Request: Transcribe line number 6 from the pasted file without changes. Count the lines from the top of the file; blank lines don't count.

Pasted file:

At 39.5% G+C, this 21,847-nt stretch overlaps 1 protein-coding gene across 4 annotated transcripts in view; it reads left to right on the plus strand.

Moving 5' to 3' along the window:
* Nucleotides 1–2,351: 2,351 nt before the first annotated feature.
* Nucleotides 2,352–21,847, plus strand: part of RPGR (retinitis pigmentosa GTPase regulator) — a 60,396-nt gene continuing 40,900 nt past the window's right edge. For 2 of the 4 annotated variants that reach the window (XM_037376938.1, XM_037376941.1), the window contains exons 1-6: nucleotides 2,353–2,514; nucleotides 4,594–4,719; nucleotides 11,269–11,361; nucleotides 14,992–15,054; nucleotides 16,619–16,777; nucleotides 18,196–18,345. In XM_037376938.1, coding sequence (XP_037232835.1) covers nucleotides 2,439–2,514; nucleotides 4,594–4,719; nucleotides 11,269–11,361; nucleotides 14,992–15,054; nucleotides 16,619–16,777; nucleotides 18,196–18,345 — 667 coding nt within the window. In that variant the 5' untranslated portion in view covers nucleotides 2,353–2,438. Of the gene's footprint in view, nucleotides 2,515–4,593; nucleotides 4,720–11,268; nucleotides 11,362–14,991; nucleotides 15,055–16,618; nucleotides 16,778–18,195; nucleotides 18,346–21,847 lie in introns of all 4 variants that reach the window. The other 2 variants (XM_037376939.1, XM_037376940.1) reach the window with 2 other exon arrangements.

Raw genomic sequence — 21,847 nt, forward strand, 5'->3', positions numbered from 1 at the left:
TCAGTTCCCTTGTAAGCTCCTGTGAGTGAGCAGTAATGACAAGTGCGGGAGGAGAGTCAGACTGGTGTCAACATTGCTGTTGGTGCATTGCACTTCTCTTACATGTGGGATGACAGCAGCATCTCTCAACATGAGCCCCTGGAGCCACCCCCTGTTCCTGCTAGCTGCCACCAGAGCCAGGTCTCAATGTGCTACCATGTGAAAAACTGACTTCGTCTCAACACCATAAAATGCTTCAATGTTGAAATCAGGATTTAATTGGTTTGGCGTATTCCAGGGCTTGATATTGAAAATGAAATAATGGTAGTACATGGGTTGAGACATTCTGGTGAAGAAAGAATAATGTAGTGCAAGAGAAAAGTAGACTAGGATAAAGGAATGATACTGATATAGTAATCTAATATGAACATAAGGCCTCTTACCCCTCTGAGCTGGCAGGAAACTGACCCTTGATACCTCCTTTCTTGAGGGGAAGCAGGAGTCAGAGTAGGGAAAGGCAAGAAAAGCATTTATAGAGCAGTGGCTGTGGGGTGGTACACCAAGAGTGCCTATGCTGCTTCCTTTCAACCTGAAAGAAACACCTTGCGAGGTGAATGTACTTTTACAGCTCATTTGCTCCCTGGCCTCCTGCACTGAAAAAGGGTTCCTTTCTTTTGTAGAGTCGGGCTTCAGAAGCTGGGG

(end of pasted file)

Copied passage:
TCAGTTCCCTTGTAAGCTCCTGTGAGTGAGCAGTAATGACAAGTGCGGGAGGAGAGTCAGACTGGTGTCAACATTGCTGTTGGTGCATTGCACTTCTCTTACATGTGGGATGACAGCAGCATCTCTCAACATGAGCCCCTGGAGCCACCCCCTGTTCCTGCTAGCTGCCACCAGAGCCAGGTCTCAATGTGCTACCATGTGAAAAACTGACTTCGTCTCAACACCATAAAATGCTTCAATGTTGAAATCAGGATTTAATTGGTTTGGCGTATTCCAGGGCTTGATATTGAAAATGAAATAATGGTAGTACATGGGTTGAGACATTCTGGTGAAGAAAGAATAATGTAGTGCAAGAGAAAAGTAGACTAGGATAAAGGAATGATACTGATATAGTAATCTAATATGAACATAAGGCCTCTTACCCCTCTGAGCTGGCAGGAAACTGACCCTTGATACCTCCTTTCTTGAGGGGAAGCAGGAGTCAGAGTAGGGAAAGGCAAGAAAAGCATTTATAGAGCAGTGGCTGTGGGGTGGTACACCAAGAGTGCCTATGCTGCTTCCTTTCAACCTGAAAGAAACACCTTGCGAGGTGAATGTACTTTTACAGCTCATTTGCTCCCTGGCCTCCTGCACTGAAAAAGGGTTCCTTTCTTTTGTAGAGTCGGGCTTCAGAAGCTGGGG